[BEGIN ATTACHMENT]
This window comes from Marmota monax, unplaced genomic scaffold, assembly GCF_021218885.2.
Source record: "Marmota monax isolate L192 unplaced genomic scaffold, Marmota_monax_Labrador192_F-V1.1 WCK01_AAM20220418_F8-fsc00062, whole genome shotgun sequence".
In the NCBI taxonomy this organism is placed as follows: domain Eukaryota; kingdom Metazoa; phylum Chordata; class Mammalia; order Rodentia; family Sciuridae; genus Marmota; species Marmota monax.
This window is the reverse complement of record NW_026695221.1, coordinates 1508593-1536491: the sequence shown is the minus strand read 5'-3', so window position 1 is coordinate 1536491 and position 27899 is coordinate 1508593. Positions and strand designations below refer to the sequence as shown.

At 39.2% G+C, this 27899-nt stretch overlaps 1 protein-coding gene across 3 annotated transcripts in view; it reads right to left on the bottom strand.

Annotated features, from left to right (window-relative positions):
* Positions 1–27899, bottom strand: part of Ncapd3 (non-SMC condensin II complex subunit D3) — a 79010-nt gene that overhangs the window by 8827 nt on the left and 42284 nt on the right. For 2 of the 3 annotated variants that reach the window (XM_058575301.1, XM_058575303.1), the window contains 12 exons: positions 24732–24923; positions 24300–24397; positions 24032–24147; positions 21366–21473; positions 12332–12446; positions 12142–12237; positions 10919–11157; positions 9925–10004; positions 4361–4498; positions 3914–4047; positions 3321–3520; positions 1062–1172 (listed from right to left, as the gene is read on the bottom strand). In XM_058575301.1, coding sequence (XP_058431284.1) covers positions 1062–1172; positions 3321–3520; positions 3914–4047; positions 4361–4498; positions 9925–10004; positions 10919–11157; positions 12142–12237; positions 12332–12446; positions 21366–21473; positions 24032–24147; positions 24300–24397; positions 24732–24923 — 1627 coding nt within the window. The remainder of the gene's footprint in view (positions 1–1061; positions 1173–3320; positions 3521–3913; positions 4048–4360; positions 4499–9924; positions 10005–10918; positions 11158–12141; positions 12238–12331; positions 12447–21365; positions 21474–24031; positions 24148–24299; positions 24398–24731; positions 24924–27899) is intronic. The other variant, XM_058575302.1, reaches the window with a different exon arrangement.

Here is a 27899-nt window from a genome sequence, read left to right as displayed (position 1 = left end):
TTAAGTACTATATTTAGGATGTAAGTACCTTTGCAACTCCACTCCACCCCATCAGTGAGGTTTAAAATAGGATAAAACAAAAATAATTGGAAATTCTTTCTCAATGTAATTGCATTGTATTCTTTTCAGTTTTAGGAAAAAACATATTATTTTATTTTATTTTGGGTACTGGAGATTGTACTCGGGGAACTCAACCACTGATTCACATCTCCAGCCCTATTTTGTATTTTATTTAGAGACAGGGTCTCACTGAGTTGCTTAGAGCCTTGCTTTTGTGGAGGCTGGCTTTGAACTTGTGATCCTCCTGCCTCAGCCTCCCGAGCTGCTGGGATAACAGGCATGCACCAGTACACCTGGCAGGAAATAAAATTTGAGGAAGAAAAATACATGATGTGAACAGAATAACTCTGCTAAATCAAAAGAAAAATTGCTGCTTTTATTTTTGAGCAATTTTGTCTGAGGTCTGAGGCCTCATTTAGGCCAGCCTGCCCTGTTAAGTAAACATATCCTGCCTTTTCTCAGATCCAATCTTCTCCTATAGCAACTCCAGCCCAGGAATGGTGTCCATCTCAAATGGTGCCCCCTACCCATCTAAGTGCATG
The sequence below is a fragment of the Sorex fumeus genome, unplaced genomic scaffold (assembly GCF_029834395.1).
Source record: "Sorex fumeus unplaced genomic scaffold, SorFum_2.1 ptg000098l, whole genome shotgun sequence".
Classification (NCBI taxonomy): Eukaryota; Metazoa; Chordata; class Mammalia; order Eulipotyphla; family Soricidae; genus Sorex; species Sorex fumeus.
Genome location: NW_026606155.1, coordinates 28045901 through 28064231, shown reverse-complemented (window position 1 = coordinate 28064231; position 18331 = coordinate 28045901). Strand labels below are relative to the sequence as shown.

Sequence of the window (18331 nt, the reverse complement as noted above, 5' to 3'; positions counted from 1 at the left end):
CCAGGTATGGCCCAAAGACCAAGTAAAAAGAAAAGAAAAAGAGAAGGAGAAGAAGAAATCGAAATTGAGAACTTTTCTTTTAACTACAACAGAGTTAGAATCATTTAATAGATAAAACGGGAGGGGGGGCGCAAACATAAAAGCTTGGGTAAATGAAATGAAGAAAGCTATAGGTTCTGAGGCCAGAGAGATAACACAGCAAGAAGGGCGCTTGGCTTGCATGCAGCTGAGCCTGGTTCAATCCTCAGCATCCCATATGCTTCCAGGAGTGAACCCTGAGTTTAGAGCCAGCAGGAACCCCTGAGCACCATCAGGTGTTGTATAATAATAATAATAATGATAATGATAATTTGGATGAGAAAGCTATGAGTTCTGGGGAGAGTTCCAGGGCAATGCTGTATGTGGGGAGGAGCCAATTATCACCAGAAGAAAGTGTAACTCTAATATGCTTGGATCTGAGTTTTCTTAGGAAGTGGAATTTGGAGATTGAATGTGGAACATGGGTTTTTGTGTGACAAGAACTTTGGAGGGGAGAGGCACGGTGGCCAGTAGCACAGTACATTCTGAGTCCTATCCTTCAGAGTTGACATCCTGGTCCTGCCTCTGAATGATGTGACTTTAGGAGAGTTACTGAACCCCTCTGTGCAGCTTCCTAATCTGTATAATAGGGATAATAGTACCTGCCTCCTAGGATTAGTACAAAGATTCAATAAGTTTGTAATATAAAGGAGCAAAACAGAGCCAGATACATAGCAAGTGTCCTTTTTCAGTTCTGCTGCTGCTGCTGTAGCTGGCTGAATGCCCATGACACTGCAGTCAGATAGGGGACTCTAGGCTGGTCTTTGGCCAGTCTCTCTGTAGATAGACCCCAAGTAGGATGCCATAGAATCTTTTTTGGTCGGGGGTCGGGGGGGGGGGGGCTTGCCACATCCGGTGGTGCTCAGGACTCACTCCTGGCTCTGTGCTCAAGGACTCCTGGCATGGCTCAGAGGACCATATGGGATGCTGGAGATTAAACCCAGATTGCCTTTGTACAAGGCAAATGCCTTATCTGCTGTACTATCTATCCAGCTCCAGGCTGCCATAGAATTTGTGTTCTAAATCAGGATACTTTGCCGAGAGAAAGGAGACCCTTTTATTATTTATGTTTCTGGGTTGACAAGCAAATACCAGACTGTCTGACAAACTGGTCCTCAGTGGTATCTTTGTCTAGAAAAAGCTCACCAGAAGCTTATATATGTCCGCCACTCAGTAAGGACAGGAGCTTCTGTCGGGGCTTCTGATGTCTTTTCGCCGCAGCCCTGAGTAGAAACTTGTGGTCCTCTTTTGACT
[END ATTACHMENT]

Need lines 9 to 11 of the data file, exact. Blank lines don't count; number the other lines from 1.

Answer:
TTAAGTACTATATTTAGGATGTAAGTACCTTTGCAACTCCACTCCACCCCATCAGTGAGGTTTAAAATAGGATAAAACAAAAATAATTGGAAATTCTTTCTCAATGTAATTGCATTGTATTCTTTTCAGTTTTAGGAAAAAACATATTATTTTATTTTATTTTGGGTACTGGAGATTGTACTCGGGGAACTCAACCACTGATTCACATCTCCAGCCCTATTTTGTATTTTATTTAGAGACAGGGTCTCACTGAGTTGCTTAGAGCCTTGCTTTTGTGGAGGCTGGCTTTGAACTTGTGATCCTCCTGCCTCAGCCTCCCGAGCTGCTGGGATAACAGGCATGCACCAGTACACCTGGCAGGAAATAAAATTTGAGGAAGAAAAATACATGATGTGAACAGAATAACTCTGCTAAATCAAAAGAAAAATTGCTGCTTTTATTTTTGAGCAATTTTGTCTGAGGTCTGAGGCCTCATTTAGGCCAGCCTGCCCTGTTAAGTAAACATATCCTGCCTTTTCTCAGATCCAATCTTCTCCTATAGCAACTCCAGCCCAGGAATGGTGTCCATCTCAAATGGTGCCCCCTACCCATCTAAGTGCATG
The sequence below is a fragment of the Sorex fumeus genome, unplaced genomic scaffold (assembly GCF_029834395.1).
Source record: "Sorex fumeus unplaced genomic scaffold, SorFum_2.1 ptg000098l, whole genome shotgun sequence".